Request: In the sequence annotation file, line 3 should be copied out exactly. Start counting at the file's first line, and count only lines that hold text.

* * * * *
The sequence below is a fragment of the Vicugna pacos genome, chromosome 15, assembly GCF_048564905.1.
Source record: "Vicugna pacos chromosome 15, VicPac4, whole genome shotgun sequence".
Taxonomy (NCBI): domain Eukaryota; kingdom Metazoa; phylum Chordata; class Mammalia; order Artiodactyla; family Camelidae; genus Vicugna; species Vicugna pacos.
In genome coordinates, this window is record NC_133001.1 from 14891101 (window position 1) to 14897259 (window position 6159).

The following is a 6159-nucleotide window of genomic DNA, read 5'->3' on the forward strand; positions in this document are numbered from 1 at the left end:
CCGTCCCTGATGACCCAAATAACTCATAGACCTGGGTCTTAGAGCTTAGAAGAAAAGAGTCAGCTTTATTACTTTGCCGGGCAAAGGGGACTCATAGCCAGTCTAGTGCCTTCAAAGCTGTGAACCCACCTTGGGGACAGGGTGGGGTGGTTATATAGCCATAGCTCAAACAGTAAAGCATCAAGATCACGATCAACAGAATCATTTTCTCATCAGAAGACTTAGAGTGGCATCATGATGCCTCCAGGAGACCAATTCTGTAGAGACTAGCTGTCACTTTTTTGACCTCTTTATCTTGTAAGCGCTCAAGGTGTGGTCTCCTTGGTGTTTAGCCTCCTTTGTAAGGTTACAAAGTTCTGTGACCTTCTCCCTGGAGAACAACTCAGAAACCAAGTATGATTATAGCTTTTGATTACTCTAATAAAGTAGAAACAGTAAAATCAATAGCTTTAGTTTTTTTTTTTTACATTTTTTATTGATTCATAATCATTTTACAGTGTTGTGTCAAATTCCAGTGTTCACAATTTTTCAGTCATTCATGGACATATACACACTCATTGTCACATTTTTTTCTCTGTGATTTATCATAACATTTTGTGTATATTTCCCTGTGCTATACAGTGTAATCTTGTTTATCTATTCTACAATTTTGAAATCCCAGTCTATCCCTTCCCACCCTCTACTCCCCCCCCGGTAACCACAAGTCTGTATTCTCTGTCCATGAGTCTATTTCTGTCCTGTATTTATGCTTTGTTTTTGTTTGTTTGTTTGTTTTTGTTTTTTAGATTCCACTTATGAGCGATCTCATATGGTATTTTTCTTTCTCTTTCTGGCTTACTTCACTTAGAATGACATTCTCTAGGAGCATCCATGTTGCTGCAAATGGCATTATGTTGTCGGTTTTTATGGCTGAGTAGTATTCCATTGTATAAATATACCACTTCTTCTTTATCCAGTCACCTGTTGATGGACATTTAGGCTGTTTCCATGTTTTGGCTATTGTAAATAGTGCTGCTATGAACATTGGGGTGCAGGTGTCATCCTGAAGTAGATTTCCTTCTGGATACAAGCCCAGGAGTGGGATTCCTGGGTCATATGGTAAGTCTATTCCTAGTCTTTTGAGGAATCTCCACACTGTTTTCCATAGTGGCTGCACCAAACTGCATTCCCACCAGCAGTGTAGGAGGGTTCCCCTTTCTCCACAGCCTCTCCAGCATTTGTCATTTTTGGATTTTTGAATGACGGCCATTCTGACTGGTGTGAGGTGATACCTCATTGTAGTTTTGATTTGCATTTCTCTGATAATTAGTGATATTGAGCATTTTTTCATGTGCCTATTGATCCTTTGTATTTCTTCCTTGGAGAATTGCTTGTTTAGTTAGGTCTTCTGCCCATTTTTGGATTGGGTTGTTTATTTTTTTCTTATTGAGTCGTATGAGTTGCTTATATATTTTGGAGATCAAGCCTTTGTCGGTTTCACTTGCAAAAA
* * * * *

Taxonomy (NCBI): domain Eukaryota; kingdom Metazoa; phylum Chordata; class Mammalia; order Artiodactyla; family Camelidae; genus Vicugna; species Vicugna pacos.